Whether you would like to report historical abuse or abuse that has only just occurred or want to know what to do if you think a child is being mistreated there are a number of ways in which you can access assistance. There are several organisations that could offer support for both victims of sexual abuse and people who care for them. These include:
How Do I Report Child Endangerment Or Abuse To The Police?
If the abuse is not happening right now and no one is in immediate danger, you could contact 101, report the incident online, or visit the police station closest to you to make a report. If someone is in immediate danger, you should call 999.
I Was Sexually Abused By Babysitters – If It Hasn’t Been Reported Can I Claim?
In order to make a CICA claim, you need to show that you have co-operated with the police to attempt to bring the criminal to justice, even if there is no conviction. By not reporting the incident to the police, you would make it impossible to claim through the CICA for your injuries.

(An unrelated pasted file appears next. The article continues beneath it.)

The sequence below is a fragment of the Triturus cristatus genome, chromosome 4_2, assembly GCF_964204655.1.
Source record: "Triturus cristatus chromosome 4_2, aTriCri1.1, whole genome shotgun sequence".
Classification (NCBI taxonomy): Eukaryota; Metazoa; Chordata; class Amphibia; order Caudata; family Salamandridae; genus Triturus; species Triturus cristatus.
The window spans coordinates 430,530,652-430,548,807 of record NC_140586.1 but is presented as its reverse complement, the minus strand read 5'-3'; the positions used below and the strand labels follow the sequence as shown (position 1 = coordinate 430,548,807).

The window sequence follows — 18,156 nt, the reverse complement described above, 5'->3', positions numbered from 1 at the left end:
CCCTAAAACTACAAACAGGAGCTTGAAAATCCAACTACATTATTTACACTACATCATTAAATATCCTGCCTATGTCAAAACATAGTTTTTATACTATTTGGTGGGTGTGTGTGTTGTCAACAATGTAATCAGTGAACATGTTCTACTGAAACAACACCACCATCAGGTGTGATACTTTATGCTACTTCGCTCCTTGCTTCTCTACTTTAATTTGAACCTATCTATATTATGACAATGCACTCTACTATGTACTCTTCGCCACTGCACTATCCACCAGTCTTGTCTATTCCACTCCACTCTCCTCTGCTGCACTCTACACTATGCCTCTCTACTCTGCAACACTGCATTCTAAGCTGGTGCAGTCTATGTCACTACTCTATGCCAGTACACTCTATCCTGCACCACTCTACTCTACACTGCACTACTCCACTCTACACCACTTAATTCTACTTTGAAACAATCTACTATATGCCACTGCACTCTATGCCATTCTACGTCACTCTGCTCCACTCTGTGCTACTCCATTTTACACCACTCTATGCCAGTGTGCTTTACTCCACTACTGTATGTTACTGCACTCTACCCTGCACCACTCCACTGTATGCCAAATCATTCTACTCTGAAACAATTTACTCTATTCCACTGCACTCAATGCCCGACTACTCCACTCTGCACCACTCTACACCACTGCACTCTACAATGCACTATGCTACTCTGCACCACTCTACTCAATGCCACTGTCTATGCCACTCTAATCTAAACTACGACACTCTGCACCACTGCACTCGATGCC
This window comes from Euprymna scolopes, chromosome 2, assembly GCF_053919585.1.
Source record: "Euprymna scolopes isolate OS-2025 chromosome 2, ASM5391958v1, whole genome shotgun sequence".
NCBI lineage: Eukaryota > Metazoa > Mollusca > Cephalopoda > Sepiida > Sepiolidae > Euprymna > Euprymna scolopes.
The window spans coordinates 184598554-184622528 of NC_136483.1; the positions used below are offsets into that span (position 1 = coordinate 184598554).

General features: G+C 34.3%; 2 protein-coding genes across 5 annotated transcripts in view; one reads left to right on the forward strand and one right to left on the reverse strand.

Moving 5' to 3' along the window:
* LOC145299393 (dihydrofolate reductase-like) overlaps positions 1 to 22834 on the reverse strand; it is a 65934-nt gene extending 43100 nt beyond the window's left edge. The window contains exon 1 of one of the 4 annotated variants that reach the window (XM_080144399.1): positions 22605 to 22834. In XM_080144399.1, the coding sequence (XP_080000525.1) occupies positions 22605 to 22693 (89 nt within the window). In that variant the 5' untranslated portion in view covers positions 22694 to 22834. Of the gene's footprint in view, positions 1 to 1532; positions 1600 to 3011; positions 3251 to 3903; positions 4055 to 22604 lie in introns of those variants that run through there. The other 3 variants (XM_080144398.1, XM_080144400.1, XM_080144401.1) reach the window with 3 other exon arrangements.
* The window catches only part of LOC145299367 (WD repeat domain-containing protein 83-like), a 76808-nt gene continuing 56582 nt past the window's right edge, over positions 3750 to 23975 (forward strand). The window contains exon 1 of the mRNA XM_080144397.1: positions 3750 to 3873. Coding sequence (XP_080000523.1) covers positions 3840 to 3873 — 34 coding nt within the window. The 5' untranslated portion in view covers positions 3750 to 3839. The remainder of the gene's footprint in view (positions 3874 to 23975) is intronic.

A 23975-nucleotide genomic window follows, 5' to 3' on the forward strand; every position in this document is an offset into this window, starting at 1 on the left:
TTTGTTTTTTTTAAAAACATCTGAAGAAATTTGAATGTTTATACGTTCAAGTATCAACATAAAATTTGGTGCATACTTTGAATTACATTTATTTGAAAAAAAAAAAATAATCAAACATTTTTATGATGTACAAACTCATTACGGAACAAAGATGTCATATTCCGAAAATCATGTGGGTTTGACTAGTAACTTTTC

If you have been made aware that your child or a child you are responsible for has been sexually abused by a babysitter, you could make a compensation claim on their behalf for the physical and emotional trauma caused by such abuse. You would be acting as their litigation friend throughout the claim and would make decisions on the claim on behalf of the victim. To be accepted as a litigation friend you would have to confirm that your interests and that of the victim do not conflict and that you are able to make fair decisions about the case. People who could act as a litigation friend could include: